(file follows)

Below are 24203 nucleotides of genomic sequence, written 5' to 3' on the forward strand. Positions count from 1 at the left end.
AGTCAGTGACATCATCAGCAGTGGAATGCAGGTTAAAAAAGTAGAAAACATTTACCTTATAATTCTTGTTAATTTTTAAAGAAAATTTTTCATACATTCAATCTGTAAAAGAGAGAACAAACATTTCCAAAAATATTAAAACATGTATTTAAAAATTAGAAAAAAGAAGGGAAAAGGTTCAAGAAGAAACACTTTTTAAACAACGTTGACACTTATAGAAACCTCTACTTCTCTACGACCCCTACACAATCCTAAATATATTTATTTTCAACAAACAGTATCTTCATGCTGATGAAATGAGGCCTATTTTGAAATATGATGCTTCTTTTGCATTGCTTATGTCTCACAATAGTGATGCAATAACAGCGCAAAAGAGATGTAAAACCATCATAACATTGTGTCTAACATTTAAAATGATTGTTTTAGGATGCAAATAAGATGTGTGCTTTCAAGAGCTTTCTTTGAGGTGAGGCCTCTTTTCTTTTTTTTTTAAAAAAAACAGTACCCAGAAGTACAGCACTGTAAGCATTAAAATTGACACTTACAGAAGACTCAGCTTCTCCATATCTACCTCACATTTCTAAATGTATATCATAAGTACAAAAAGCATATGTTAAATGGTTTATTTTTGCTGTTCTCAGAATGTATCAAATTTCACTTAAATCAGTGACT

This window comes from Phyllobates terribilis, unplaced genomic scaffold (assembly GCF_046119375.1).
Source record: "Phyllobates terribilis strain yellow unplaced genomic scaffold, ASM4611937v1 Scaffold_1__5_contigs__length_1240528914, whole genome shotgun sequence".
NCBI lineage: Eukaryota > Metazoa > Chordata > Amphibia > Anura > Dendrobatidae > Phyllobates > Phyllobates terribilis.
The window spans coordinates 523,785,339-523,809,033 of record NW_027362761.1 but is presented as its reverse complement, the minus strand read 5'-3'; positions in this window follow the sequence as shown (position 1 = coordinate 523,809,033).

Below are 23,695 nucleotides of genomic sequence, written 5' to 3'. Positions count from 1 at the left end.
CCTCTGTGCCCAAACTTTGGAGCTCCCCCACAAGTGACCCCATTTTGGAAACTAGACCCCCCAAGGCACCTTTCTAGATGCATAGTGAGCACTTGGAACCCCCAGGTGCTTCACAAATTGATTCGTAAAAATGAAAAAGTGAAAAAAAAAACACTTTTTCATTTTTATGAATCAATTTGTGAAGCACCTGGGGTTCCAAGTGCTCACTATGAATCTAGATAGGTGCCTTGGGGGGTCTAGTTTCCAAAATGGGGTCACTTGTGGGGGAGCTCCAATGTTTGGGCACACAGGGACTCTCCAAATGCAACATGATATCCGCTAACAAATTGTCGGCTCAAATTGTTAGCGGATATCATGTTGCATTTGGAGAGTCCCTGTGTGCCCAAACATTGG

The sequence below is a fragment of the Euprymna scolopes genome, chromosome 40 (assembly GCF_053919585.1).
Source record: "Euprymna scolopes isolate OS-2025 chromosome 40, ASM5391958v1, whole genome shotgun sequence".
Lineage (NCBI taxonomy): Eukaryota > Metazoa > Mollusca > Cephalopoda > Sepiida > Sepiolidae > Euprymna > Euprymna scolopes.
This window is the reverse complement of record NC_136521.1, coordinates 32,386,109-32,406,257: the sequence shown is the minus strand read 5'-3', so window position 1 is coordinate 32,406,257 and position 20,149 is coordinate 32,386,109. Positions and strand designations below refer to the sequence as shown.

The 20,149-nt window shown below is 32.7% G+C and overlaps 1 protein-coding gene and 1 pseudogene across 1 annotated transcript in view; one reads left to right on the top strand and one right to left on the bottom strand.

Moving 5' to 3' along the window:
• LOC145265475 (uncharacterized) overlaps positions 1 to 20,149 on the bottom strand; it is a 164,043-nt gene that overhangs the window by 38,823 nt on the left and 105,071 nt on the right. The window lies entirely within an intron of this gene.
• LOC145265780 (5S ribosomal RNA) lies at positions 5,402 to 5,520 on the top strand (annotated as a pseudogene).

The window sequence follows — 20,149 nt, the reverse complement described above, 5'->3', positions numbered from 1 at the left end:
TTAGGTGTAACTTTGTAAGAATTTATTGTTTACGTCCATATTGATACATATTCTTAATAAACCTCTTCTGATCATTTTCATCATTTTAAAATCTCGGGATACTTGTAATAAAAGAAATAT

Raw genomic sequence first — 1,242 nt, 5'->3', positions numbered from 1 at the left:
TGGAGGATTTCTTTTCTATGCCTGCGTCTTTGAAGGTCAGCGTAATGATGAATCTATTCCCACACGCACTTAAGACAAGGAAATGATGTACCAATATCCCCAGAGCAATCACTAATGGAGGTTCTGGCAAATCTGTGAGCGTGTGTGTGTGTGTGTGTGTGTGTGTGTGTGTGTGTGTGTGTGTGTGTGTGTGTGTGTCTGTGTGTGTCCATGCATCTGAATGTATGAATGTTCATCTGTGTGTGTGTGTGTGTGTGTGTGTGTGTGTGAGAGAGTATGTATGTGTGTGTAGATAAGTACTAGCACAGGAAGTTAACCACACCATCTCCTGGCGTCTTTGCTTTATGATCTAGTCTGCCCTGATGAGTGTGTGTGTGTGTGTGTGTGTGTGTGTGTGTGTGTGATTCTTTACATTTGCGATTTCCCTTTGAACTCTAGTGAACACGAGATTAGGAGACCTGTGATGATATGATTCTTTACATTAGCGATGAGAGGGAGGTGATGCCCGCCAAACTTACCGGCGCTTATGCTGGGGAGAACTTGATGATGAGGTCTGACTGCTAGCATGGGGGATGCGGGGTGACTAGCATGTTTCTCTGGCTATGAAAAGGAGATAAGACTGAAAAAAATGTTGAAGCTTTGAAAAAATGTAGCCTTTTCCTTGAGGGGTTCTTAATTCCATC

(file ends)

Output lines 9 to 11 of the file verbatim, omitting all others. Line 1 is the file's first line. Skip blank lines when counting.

The sequence below is a fragment of the Euprymna scolopes genome, chromosome 40 (assembly GCF_053919585.1).
Source record: "Euprymna scolopes isolate OS-2025 chromosome 40, ASM5391958v1, whole genome shotgun sequence".
Lineage (NCBI taxonomy): Eukaryota > Metazoa > Mollusca > Cephalopoda > Sepiida > Sepiolidae > Euprymna > Euprymna scolopes.